JEFFERSON CITY — Missouri senators early Thursday morning passed legislation to require new abortion restrictions, such as annual health inspections of clinics, and to overturn a St. Louis ordinance that bans discrimination based on the procedure.
The measure passed 20-8 after little debate by senators and now heads to the House, which is expected to take up the measure next week.
Missouri already has some of the nation's toughest abortion laws, and lawmakers are weighing the legislation after Republican Gov. Eric Greitens called a special legislative session specifically on abortion.
Greitens said he called the special session, the second since lawmakers ended their annual session in May, in reaction to the St. Louis ordinance banning discrimination in employment and housing based on "reproductive health decisions" and a federal judge's ruling that struck down some Missouri abortion restrictions passed in previous legislative sessions.
The ruling, which the state is appealing, tossed out requirements that doctors who perform abortions have admitting privileges at nearby hospitals, and that clinics meet hospital-like standards for outpatient surgery. Greitens wants lawmakers to enact other restrictions on clinics in place of those that were struck down.
"It's all about protecting women's health and safety and making sure we have a regulatory environment for this particular industry," said Sen. Andrew Koenig, a Manchester Republican who sponsored the legislation that passed the Senate.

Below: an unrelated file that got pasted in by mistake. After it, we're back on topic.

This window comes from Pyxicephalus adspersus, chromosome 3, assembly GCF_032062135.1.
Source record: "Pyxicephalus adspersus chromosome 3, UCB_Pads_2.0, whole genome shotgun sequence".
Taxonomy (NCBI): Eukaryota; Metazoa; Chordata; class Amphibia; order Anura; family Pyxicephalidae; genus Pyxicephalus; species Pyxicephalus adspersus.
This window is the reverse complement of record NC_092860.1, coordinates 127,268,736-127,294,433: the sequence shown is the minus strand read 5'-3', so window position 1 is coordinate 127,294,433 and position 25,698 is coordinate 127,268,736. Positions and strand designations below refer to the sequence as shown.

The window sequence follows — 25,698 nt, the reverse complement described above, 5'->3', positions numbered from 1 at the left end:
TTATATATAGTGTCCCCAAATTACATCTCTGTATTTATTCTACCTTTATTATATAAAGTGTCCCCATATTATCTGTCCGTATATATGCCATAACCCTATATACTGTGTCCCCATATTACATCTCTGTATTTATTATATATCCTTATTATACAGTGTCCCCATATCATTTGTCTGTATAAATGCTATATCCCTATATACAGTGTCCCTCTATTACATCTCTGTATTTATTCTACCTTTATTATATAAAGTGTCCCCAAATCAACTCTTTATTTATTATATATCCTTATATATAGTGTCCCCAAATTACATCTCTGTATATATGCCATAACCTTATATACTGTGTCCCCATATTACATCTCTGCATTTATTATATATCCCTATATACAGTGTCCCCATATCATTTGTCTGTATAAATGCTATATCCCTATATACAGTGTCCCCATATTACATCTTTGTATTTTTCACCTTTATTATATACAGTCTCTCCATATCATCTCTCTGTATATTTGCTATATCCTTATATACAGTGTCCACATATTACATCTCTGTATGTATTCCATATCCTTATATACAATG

Also pending are applications by regional Planned Parenthood agencies to the health department seeking to get licenses to provide abortions in Columbia, Joplin, Kansas City and Springfield. Planned Parenthood now only offers the procedure in St. Louis.
Sen. Jill Schupp, a Creve Coeur Democrat, said she's concerned that new regulations, more of which could also be created by the Department of Health and Senior Services under the legislation, might lead to barriers for those locations to start offering abortions. She described the proposals pending in the Legislature as a "broad attack on women's reproductive rights."
"Bills that try to make it very difficult for women to access that reproductive health option, which is her right to do, are dangerous," she said.
Missouri is one of only five states to require women to wait 72 hours after receiving counseling before getting an abortion, which according to the Guttmacher Institute is the nation's longest waiting period. The institute is a national organization that supports abortion rights. Missouri also already bans abortion after 20 weeks of pregnancy, with some exceptions, one of 17 states with that limit.
The measure under consideration would also allow the state attorney general, now Republican abortion opponent Josh Hawley, authority to prosecute violations of abortion laws. But senators tempered that power, adding a stipulation that the state's top law enforcement official can only step in if local officials don't act.
Other provisions include time limits of five business days for abortion clinics to submit fetal tissue samples from abortions for examination by pathologists, who would get 72 hours to submit a report or 24 hours if there is not evidence that an abortion was completed. Currently, there are no deadlines.
Koenig said the reports are needed to make sure abortions are completed and no tissue is left over after the procedure, which he said could pose a health risk.